The BBC reports that the US State Department declined to name those targeted, but said the move was intended to send a strong signal that Washington was committed to fighting corruption and to supporting credible elections.
The Democratic Republic of Congo is to hold a much-delayed presidential election in December to choose a successor to Joseph Kabila.
His second and final term in office ended in 2016 but many suspect he is trying to stay in power.
According to reports, corruption costs the Democratic Republic of Congo (DRC) at least $15 billion each year, or around three times its annual budget.
“It’s an open secret that corruption exists and it is seriously eating away at institutions,” Emmanuel Luzolo Bambi, a government official, told the UN’s news website Okapi.
“I have always said loud and clear that each year we lose at least 15 billion” from corruption and misappropriation of public funds, he said.
The DRC, of which Kabila has been president since 2001, has the reputation of being one of the world’s poorest, most volatile and graft-riddled countries.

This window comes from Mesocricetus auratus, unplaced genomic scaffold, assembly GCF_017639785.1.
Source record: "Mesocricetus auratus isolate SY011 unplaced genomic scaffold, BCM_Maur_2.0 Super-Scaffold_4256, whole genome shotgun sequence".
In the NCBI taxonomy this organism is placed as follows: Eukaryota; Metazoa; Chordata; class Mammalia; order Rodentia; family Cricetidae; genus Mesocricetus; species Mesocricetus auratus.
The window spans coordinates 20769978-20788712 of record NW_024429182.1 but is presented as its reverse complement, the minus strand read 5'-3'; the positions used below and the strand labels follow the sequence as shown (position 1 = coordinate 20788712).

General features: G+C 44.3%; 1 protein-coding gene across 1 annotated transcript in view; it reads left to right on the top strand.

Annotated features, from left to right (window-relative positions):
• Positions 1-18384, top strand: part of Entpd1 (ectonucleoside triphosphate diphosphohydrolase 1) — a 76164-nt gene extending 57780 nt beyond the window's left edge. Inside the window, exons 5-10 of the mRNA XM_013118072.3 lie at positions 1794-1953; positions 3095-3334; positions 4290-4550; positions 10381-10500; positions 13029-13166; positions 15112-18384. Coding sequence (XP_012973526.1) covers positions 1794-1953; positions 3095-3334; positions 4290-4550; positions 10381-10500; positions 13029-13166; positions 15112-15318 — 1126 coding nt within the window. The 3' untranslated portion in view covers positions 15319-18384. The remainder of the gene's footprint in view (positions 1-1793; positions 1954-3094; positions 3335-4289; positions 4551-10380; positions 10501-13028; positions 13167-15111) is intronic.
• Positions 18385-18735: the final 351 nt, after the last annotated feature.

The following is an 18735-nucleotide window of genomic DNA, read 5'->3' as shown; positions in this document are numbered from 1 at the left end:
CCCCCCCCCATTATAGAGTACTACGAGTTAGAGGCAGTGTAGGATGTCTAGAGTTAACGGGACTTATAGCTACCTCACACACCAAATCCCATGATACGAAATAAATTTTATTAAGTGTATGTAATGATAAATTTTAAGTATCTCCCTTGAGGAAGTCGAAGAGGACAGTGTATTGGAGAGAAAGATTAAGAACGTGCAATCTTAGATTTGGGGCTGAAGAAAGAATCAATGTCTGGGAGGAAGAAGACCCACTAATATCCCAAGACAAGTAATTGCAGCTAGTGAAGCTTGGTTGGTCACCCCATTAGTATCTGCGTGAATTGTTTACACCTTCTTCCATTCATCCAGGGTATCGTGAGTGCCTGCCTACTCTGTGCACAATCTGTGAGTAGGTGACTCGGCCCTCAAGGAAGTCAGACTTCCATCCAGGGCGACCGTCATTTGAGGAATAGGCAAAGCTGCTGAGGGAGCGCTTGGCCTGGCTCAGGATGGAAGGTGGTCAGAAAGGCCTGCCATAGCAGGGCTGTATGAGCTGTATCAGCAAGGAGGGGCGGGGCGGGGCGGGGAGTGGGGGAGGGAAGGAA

In Transparency International’s 2017 Corruption Perceptions Index, the DRC ranked 161 out of 180 countries.
However, estimates of the financial loss from corruption are hard
to quantify — a former Congolese prime minister, speaking to AFP on condition of anonymity, said the figure of $15 billion was “plucked out of the air”.
The DRC’s 2018 budget is around $5 billion. The country has a gross domestic product (GDP) of about $40 billion, or nearly a 10th of that of Nigeria, sub-Saharan Africa’s biggest economy.
The World Bank estimates per capita annual income at $450, or 225th out of 237 economies surveyed.
BBC AFRICA/NEW INDIA EXPRESS